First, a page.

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Ministry of Defence foots £80,000 bill for troops’ nose jobs, man boob removals and liposuction
- The bill has emerged in the MoD’s response to a Freedom of Information request
- MoD spent £19,285 on a tummy tuck as well as £17,950 to reduce man-boobs
- Defence chiefs also picked up the bill for treatment to remove a soldier’s tattoo
The Ministry of Defence has spent nearly £80,000 on nose jobs, tattoo removals and man-boob reductions for troops in expensive private healthcare clinics.
The shock bill, which includes tummy tucks and liposuction, has emerged in the MoD’s response to a Freedom of Information request.
It reveals the Ministry spent £19,285 on a tummy tuck, £17,950 to reduce the size of a soldier’s man-boobs and £4,185 on a nose job.
Defence chiefs also picked up the bill for laser treatment to remove a soldier’s tattoo which came to £750, paid £6,163 for another fat-removal operation and spent £3,059 to lift a squaddie’s breasts.
The Ministry of Defence has spent nearly £80,000 on nose jobs, tattoo removals and man-boob reductions for troops in expensive private healthcare clinics
Many of the controversial procedures were part of the Army’s ‘battle of the bulge’ campaign to help obese soldiers shape-up for the front line.
Thousands of troops are failing basic fitness tests and are considered too fat to fight. The most overweight soldiers have had gastric bands fitted and been given fitness gadgets. Soldiers are supposed to have carefully managed fitness routines that require them to undertake physical training sessions of at least four hours a week. But some personnel are not doing enough exercise and are eating the wrong food.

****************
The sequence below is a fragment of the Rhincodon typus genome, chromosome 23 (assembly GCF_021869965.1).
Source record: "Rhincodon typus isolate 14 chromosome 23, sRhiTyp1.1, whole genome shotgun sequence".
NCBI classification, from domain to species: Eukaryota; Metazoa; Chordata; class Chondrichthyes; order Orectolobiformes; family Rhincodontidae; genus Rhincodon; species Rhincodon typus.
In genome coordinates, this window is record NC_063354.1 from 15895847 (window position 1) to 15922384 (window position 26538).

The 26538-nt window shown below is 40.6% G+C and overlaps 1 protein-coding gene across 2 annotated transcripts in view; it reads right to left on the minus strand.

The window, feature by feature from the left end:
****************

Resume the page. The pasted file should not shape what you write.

Last night, defence sources insisted most soldiers used the NHS and that these operations were exceptional cases.
The shock bill, which includes tummy tucks and liposuction, has emerged in the MoD’s response to a Freedom of Information request
They added that top brass agreed to fund private care after concerns were raised about the well-being of the soldiers concerned.
In total, the MoD’s bill for private healthcare from January 2015 to August 2018 came to £9,738, 935.
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The vast majority – £6,182,861 – went on residential treatment for troops suffering from post-traumatic stress disorder and other serious mental health issues.
The next biggest expenditure was commissioning surgical consultations, which cost £2,914,801 while cosmetic surgeries came to £76,153.
It reveals the Ministry spent £19,285 on a tummy tuck, £17,950 to reduce the size of a soldier’s man-boobs and £4,185 on a nose job
Senior officers also agreed to pay for IVF treatment for a soldier costing £15,260 because she was serving in an area where the local NHS Trust denied her access to treatment.
Over the past three-and-a-half years the total number of Service personnel treated in private hospitals or receiving private medical treatment in NHS hospitals was 2,630. Last night, an MoD spokesman said: ‘Secondary healthcare for the Armed Forces is largely provided by the NHS. However, in the event that a local health service is not able to provide a medical procedure that is occupationally necessary, the case will be considered by the MoD and funds may be allocated for treatment.’
In 2014, it was reported that more than 25,000 military personnel had been found to be obese since 2010, and a recent study found that at least 800 members of the Forces serving between 2014 and 2016 had type 2 diabetes. However, MoD bosses continue to insist that being fit and healthy is a ‘condition of service’.
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